Their Finest Hour: Vancouver Whitecaps 1979 Soccer Bowl winning season (Part Four – The first road game of the year, a player strike across the league, and a shootout victory)

Their Finest Hour: Vancouver Whitecaps 1979 Soccer Bowl winning season (Part Four – The first road game of the year, a player strike across the league, and a shootout victory)

Every week on AFTN from now until September 8th, we’ll be recapping the Whitecaps 1979 Soccer Bowl winning season with the help of matchday programs, photographs, and more. We’ll bring you all the highs, all the lows, and the all the wonder of their famous final victory, with a splattering of 1979 nostalgia and some interviews thrown in as well.

Week three of the season saw the Whitecaps first road trip of the campaign, and somewhat weirdly, like the current MLS ‘Caps this same weekend, it was a trip to the Windy City. But this was to take on the Chicago Sting at the famous Wrigley Field and not the Fire in a near empty remote stadium.

This was to be no normal week of the season for the NASL however. Some of the clubs around the league had established an unwelcome reputation for mistreatment of their players, and the difference between those teams that treated their players well and those that didn’t was starting to become a problem, and tensions began to rise.

So much so that this week saw players across the league go on strike when the NASL failed to recognize the newly formed Players Association, despite the National Labour Relations Board doing just that the year before. A ballot was issued and players voted 252 to 113 to go on strike.

But not all teams were affected and not all players went with what they had voted for. New York Cosmos were a prime example – 20 of their players voted to strike, 2 didn’t, yet 14 players turned up for their match.

Over two thirds of the players decided to play in the end, but 143 players did strike. That breaking of the picket line was in part to some teams having happy players, none of whom went on strike, but a bigger factor was the number of foreign players in the league and US and Canadian labour laws that could have seen them deported for going on strike! Or so it was intimated by the likes of the US Justice Department.

Other teams were left scrambling when just a handful of players turned up for their match that week. The New England Tea Men had ten players missing, Fort Lauderdale Strikers aptly had 16 out, and Portland Timbers had 17 of their 18 man squad go on strike.

But games were not to be cancelled. That led to a slew of amateurs and former players to be hastily signed to play, and understandably, the quality suffered and it was a chaotic weekend.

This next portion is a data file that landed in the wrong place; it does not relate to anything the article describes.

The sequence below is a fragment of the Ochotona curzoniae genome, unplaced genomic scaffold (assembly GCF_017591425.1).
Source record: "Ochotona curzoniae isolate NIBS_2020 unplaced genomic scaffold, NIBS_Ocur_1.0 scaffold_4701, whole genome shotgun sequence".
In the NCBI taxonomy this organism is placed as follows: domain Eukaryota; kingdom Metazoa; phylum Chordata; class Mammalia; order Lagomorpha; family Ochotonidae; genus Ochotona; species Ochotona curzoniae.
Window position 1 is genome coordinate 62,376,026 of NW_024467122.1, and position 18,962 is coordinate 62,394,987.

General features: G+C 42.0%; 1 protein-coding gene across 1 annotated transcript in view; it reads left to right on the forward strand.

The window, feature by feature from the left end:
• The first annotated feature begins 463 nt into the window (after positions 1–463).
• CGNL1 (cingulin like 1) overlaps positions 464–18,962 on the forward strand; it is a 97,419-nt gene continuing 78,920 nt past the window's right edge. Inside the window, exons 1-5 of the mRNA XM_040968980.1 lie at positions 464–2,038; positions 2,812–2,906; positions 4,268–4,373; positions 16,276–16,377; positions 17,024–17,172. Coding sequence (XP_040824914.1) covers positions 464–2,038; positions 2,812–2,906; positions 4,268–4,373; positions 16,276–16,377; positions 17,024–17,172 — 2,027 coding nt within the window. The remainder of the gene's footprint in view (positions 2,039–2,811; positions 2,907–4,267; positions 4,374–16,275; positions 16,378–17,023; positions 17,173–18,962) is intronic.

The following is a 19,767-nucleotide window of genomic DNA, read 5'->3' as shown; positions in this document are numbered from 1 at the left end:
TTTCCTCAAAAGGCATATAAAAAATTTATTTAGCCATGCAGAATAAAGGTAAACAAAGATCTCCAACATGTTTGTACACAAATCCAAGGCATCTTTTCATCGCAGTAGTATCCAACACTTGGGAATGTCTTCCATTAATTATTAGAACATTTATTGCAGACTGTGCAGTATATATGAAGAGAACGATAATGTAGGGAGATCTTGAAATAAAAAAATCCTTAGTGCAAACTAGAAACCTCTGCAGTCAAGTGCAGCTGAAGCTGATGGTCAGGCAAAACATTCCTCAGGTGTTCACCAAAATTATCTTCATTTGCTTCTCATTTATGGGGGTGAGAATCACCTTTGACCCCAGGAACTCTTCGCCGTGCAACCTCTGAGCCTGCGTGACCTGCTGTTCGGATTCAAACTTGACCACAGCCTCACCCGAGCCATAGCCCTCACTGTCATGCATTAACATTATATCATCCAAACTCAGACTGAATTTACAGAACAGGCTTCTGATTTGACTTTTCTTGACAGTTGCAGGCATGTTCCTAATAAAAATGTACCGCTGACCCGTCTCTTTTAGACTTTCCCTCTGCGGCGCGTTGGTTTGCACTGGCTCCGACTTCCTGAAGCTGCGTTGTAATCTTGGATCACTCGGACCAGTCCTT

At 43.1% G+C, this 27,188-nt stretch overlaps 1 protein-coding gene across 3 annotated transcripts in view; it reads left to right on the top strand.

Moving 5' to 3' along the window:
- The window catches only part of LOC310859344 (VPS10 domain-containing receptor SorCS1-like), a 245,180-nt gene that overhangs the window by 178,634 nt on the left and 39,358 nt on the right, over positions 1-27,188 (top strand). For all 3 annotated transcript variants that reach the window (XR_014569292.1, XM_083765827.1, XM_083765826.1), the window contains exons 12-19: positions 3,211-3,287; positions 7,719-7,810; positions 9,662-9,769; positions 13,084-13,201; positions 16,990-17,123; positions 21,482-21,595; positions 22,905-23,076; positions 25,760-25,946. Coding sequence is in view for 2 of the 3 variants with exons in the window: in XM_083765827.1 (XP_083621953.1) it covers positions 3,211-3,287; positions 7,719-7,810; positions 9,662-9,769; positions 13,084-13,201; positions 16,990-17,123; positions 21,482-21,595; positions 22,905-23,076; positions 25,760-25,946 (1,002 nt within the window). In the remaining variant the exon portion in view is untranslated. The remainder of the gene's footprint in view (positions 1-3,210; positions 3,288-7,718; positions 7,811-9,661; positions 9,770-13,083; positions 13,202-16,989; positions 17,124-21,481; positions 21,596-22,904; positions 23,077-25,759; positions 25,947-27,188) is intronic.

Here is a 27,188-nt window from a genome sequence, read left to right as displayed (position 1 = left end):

The strike forced the NASL to temporarily suspend three of its rules: loans between teams was now allowed, as were one game contracts, and the domestic rule that stated that at least two North Americans had to be on the pitch at any one time was also thrown out the window.

By Wednesday of the next week, April 18th, the NASLPA called off the strike and things got back to normal without actually achieving anything. But on May 4th the Labour Relations Board ordered the owners to enter collective bargaining with the players. The owners and the league appealed, things dragged on, they appealed again, things dragged on even more, and eventually, five years later in May 1984, a collective bargaining agreement was finally reached. The league then went out of business a few months later.

Here’s a news story about the strike from the time:

Both Vancouver and Chicago were unaffected, and were able to field full strength teams for their clash. Of the Sting’s 20 players, 19 voted against the strike, with one abstaining. “It was not a vote against the strike,” Sting President Clive Toye said afterwards, “it was a vote for soccer.” The Whitecaps on the other hand were precluded from striking under Canadian law, so it was very much game on for these two teams.

The Whitecaps had been a fairly strong team away from home in 1978, winning nine of their regular season matches, drawing two, and losing just four. That included finishing the season with six straight wins and being unbeaten in eight on the road.

They hoped to take that form into 1979, and they did.

Chicago though were a formidable force at home and they knew they’d have a battle on their hands, and so it proved in front of 10,130 fans at Wrigley Field.

It was a fast paced affair from the start. Jon Sammels gave Vancouver a 10th minute lead, finishing off a Buzz Parsons cross, but it was a lead that was to last just two minutes before German striker Karl-Heinz Granitza tied things up right away.

That was how it stayed until half time but as the second half got underway Kevin Hector made it three goals in the first three games to put the ‘Caps back in the lead. Dutch World Cup star Wim Van Hanegem brought the Sting back level again, and with no further goals, the match headed into a 15 minute overtime period.

With the deadlock still unable to be broken, the match headed to a shootout.

Whitecaps goalkeeper Phil Parkes saved three of Chicago’s four shots, while Vancouver scored three of theirs for the 3-2 shootout victory, including one from Bob Lenarduzzi.

That made it back to back wins for Vancouver and they headed home happy, with a Cascadian derby next up for them against Portland Timbers.

You can catch up with all of our “Season To Remember” articles from the Whitecaps 1979 NASL Soccer Bowl winning season HERE.

Authored by: Michael McColl

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